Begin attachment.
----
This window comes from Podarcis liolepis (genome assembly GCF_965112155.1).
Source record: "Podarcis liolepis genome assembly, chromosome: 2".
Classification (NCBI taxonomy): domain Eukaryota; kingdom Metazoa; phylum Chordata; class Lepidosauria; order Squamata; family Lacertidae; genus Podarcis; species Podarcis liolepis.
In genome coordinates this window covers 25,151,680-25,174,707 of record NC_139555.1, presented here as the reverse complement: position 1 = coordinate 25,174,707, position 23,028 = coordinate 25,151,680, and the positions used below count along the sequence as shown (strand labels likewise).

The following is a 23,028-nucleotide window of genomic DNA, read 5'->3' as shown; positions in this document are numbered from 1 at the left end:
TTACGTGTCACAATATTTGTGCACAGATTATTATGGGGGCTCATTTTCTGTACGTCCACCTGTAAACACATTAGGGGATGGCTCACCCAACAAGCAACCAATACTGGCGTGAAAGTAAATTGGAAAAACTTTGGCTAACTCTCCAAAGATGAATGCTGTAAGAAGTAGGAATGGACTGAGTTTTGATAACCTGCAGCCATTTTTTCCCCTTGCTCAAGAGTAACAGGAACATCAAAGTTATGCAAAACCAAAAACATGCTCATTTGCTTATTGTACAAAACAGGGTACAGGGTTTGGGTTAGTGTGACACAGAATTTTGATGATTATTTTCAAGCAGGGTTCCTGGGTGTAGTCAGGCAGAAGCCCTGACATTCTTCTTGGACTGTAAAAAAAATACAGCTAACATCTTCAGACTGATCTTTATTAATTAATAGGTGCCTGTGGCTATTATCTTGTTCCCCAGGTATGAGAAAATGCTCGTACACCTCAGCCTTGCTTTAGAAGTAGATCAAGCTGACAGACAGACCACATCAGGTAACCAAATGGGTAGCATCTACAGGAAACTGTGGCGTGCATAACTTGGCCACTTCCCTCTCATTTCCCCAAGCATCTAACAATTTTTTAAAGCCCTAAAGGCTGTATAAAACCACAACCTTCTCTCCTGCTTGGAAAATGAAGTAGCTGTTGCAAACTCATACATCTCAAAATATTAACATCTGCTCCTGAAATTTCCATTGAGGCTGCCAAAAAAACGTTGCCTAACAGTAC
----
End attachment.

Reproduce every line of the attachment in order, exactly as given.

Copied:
This window comes from Podarcis liolepis (genome assembly GCF_965112155.1).
Source record: "Podarcis liolepis genome assembly, chromosome: 2".
Classification (NCBI taxonomy): domain Eukaryota; kingdom Metazoa; phylum Chordata; class Lepidosauria; order Squamata; family Lacertidae; genus Podarcis; species Podarcis liolepis.
In genome coordinates this window covers 25,151,680-25,174,707 of record NC_139555.1, presented here as the reverse complement: position 1 = coordinate 25,174,707, position 23,028 = coordinate 25,151,680, and the positions used below count along the sequence as shown (strand labels likewise).

The following is a 23,028-nucleotide window of genomic DNA, read 5'->3' as shown; positions in this document are numbered from 1 at the left end:
TTACGTGTCACAATATTTGTGCACAGATTATTATGGGGGCTCATTTTCTGTACGTCCACCTGTAAACACATTAGGGGATGGCTCACCCAACAAGCAACCAATACTGGCGTGAAAGTAAATTGGAAAAACTTTGGCTAACTCTCCAAAGATGAATGCTGTAAGAAGTAGGAATGGACTGAGTTTTGATAACCTGCAGCCATTTTTTCCCCTTGCTCAAGAGTAACAGGAACATCAAAGTTATGCAAAACCAAAAACATGCTCATTTGCTTATTGTACAAAACAGGGTACAGGGTTTGGGTTAGTGTGACACAGAATTTTGATGATTATTTTCAAGCAGGGTTCCTGGGTGTAGTCAGGCAGAAGCCCTGACATTCTTCTTGGACTGTAAAAAAAATACAGCTAACATCTTCAGACTGATCTTTATTAATTAATAGGTGCCTGTGGCTATTATCTTGTTCCCCAGGTATGAGAAAATGCTCGTACACCTCAGCCTTGCTTTAGAAGTAGATCAAGCTGACAGACAGACCACATCAGGTAACCAAATGGGTAGCATCTACAGGAAACTGTGGCGTGCATAACTTGGCCACTTCCCTCTCATTTCCCCAAGCATCTAACAATTTTTTAAAGCCCTAAAGGCTGTATAAAACCACAACCTTCTCTCCTGCTTGGAAAATGAAGTAGCTGTTGCAAACTCATACATCTCAAAATATTAACATCTGCTCCTGAAATTTCCATTGAGGCTGCCAAAAAAACGTTGCCTAACAGTAC